Keywords

STDsHIVPartner notificationPublic health

Background

HIV and other sexually transmitted diseases (STDs) continue to pose a major public health burden in the United States (US). Approximately 50,000 new HIV infections occur each year, the majority among gay, bisexual and other men who have sex with men (MSM) [1]. Similarly, MSM are the leading risk group for infectious syphilis. In 2015, there were 23,872 total cases of syphilis in the US, an increase of 19% from the prior year [2]. Gonorrhea prevalence has also increased, with 395,216 cases reported in 2015, a 12.8% increase from the prior year. Prevalence of the most common reportable STD, chlamydia, also increased 5.9% during this time with over 1.5 million new diagnoses reported; this was the highest number of cases ever reported for any STD in the US. Syphilis, gonorrhea, and chlamydia also increase the risk of HIV acquisition [3].

Partner notification services (PNS) are recommended by the Centers for Disease Control and Prevention (CDC) as an effective public health intervention to reduce the transmission of STDs [4]. The CDC recommends providing PNS for all newly diagnosed or reported cases of infectious syphilis (primary, secondary, and early latent) and HIV, as well as new cases of gonorrhea and chlamydia as resources permit. PNS is the process by which individuals diagnosed with HIV and other STDs (i.e. index cases) are interviewed to collect names of sexual partners, who are subsequently informed of a possible exposure and encouraged to seek testing and care [5]. In the case of HIV, this may also include injection drug users who share needles with others. By promoting awareness, education and treatment, PNS has been shown to reduce STD transmission within sexual networks and to identify a greater number of asymptomatic infections and prevent adverse health outcomes [6, 7]. Testing partners of index cases through partner notification often results in a high yield of seropositivity for HIV and other STDs [8].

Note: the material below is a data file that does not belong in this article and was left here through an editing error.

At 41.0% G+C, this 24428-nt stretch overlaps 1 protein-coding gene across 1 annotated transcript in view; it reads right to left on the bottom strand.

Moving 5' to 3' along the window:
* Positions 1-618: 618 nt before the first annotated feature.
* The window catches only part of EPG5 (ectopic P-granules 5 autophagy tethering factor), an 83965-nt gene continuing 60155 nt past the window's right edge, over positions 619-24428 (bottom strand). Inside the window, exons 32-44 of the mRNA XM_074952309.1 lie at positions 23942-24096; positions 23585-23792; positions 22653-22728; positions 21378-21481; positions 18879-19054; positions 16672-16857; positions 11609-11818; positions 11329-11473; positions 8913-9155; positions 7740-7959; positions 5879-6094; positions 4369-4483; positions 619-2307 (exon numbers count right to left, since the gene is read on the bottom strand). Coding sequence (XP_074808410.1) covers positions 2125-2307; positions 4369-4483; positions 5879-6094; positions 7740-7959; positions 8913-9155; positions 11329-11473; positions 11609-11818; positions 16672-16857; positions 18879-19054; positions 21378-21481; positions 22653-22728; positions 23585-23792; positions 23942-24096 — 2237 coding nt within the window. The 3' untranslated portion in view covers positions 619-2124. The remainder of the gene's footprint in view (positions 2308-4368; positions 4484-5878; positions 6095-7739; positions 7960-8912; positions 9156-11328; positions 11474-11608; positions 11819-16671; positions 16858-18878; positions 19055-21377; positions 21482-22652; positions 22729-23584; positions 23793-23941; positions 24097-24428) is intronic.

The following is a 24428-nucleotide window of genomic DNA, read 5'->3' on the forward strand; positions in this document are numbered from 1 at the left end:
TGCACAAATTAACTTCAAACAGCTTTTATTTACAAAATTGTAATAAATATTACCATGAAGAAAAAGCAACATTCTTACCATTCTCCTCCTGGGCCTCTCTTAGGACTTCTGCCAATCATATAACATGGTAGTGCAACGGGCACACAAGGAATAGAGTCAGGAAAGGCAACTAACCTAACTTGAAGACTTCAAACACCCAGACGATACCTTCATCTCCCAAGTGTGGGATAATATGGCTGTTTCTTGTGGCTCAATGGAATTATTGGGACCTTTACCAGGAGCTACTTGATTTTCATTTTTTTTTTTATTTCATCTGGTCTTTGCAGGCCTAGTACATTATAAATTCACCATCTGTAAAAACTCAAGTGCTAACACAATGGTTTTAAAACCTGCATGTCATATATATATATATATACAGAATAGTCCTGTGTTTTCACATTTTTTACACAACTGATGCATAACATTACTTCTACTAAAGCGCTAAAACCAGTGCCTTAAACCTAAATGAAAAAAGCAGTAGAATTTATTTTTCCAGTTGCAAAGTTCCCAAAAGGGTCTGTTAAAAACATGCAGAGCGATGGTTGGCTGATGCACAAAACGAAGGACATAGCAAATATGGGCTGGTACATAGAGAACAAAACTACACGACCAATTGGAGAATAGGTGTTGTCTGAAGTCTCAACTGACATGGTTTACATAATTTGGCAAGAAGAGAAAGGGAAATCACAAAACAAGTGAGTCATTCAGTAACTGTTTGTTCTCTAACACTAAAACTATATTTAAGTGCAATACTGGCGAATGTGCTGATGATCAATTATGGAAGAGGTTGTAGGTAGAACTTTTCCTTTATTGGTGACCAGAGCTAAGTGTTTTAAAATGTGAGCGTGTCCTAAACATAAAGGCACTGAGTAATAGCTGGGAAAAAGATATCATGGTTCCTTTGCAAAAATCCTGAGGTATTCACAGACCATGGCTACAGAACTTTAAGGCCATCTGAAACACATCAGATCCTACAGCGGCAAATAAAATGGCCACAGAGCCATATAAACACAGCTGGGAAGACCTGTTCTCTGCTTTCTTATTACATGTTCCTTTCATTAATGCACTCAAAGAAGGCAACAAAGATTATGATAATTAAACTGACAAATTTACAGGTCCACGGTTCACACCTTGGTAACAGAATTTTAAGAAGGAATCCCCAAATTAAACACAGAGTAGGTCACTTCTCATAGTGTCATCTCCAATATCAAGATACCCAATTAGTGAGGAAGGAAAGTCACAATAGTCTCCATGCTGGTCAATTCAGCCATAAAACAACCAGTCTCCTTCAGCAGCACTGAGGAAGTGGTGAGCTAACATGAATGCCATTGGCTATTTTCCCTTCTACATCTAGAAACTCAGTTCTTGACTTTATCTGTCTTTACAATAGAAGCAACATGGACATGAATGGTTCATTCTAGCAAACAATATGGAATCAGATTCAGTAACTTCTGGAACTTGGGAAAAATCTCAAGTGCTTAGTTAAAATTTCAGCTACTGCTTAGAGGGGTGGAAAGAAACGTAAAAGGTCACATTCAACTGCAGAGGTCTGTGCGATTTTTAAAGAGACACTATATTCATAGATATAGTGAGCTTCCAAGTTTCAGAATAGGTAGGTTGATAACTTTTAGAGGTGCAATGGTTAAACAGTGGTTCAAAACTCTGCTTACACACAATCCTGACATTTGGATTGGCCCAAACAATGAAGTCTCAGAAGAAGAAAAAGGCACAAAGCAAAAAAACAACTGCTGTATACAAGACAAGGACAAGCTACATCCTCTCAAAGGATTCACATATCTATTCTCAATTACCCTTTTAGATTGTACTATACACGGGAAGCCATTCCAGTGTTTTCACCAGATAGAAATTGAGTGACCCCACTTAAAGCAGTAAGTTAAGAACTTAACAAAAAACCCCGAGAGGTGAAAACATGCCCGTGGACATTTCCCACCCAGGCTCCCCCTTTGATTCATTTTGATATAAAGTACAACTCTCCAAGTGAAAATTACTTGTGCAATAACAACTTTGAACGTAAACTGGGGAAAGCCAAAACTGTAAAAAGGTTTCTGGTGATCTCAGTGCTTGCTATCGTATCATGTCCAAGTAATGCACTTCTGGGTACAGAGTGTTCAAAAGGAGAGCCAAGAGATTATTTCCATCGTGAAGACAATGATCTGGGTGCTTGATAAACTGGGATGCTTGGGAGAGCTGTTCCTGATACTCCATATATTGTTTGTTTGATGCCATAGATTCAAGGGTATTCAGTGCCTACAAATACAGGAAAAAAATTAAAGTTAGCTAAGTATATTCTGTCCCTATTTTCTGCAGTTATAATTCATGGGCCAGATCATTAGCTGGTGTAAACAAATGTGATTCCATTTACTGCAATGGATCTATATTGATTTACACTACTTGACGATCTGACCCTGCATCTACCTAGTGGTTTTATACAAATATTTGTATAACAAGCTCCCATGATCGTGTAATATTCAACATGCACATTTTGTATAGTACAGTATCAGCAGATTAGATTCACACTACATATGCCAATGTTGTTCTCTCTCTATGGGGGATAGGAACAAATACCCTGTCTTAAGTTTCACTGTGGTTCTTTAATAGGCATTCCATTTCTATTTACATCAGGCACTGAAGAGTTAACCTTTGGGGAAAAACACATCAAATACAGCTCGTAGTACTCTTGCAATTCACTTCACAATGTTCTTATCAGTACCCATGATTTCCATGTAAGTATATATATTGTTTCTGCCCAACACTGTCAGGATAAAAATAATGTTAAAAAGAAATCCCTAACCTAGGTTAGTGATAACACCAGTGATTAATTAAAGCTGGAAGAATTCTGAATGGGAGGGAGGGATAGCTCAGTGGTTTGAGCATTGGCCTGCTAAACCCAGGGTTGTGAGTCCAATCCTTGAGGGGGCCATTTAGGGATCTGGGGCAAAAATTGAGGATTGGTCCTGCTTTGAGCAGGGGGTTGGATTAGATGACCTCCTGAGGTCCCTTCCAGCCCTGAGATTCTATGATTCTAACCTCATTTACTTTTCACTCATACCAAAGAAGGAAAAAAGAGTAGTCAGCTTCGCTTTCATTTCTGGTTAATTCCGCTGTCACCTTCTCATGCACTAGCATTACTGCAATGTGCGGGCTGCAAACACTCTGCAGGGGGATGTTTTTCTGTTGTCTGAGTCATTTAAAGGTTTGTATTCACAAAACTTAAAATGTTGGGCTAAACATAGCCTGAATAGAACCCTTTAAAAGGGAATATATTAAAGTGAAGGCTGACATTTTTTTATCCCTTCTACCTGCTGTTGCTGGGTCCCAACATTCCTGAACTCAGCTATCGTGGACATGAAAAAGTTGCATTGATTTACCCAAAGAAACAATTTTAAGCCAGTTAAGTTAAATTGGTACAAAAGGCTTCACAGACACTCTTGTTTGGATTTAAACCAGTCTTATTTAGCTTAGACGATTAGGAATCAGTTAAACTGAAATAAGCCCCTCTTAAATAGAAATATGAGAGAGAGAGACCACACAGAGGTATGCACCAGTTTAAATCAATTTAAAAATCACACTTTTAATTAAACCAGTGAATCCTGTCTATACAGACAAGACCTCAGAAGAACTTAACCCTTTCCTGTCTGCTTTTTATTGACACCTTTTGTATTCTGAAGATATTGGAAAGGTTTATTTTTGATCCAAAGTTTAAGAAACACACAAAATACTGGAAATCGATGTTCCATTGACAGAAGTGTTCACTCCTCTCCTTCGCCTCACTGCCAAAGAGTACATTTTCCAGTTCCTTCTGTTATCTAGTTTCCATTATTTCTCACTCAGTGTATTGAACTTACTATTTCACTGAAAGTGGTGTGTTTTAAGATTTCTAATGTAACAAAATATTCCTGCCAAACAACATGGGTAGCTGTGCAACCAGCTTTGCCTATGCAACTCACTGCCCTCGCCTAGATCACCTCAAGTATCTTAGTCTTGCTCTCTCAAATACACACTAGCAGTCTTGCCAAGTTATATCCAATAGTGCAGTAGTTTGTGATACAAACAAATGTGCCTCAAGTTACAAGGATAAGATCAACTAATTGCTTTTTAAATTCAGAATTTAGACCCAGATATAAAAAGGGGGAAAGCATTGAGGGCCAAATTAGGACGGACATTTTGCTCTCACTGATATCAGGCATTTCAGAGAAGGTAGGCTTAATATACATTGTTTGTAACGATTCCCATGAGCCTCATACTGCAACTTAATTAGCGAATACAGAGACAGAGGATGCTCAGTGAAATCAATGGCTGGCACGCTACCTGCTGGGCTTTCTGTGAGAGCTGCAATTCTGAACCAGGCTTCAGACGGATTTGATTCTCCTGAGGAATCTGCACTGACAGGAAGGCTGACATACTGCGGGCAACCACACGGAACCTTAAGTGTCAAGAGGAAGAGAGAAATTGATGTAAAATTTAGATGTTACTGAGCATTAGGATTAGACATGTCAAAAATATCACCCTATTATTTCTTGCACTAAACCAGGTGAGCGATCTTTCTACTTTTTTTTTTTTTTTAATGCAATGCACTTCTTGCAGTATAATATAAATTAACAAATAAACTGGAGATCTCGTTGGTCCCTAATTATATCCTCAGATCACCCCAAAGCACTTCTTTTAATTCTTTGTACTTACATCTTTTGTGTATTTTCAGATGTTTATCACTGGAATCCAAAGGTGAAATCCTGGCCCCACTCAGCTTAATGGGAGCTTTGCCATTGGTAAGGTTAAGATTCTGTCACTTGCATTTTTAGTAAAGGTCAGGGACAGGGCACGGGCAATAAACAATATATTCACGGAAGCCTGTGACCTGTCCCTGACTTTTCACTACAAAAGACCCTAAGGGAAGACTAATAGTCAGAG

In 2015, the six New England states (Connecticut, Maine, Massachusetts, New Hampshire, Rhode Island and Vermont) formed a coalition to facilitate communication and collaboration and to address shared public health concerns such as the increasing number of new STD cases in the region. To determine current practices and barriers in the provision of PNS, each state described its PNS program including barriers and facilitators with the process. Through this state-level survey, the present study aimed to capture operational challenges and structural barriers to optimizing PNS, providing a model for other sites and laying the groundwork for future efforts to improve these programs.

Methods